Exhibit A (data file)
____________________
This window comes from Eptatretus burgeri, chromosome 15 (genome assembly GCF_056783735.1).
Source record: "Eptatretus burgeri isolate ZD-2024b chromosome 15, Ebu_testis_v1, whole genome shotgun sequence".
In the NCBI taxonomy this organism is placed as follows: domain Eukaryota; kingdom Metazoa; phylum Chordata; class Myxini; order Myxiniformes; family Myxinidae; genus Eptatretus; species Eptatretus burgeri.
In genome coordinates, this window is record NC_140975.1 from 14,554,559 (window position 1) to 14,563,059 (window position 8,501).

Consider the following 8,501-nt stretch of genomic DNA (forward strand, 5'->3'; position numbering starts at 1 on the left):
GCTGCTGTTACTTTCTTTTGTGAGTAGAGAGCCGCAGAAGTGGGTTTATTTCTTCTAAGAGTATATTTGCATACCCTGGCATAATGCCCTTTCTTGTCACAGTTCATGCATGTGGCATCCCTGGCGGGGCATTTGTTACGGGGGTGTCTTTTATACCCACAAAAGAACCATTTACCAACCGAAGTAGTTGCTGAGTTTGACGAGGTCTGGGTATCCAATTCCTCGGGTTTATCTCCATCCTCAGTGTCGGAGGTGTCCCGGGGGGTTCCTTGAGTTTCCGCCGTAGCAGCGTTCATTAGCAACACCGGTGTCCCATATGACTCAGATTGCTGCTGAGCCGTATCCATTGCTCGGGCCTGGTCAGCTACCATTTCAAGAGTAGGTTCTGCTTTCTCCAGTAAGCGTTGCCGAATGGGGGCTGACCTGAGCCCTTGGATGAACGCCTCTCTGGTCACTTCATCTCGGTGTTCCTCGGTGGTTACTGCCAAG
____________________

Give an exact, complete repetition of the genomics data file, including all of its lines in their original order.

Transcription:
This window comes from Eptatretus burgeri, chromosome 15 (genome assembly GCF_056783735.1).
Source record: "Eptatretus burgeri isolate ZD-2024b chromosome 15, Ebu_testis_v1, whole genome shotgun sequence".
In the NCBI taxonomy this organism is placed as follows: domain Eukaryota; kingdom Metazoa; phylum Chordata; class Myxini; order Myxiniformes; family Myxinidae; genus Eptatretus; species Eptatretus burgeri.
In genome coordinates, this window is record NC_140975.1 from 14,554,559 (window position 1) to 14,563,059 (window position 8,501).

Consider the following 8,501-nt stretch of genomic DNA (forward strand, 5'->3'; position numbering starts at 1 on the left):
GCTGCTGTTACTTTCTTTTGTGAGTAGAGAGCCGCAGAAGTGGGTTTATTTCTTCTAAGAGTATATTTGCATACCCTGGCATAATGCCCTTTCTTGTCACAGTTCATGCATGTGGCATCCCTGGCGGGGCATTTGTTACGGGGGTGTCTTTTATACCCACAAAAGAACCATTTACCAACCGAAGTAGTTGCTGAGTTTGACGAGGTCTGGGTATCCAATTCCTCGGGTTTATCTCCATCCTCAGTGTCGGAGGTGTCCCGGGGGGTTCCTTGAGTTTCCGCCGTAGCAGCGTTCATTAGCAACACCGGTGTCCCATATGACTCAGATTGCTGCTGAGCCGTATCCATTGCTCGGGCCTGGTCAGCTACCATTTCAAGAGTAGGTTCTGCTTTCTCCAGTAAGCGTTGCCGAATGGGGGCTGACCTGAGCCCTTGGATGAACGCCTCTCTGGTCACTTCATCTCGGTGTTCCTCGGTGGTTACTGCCAAG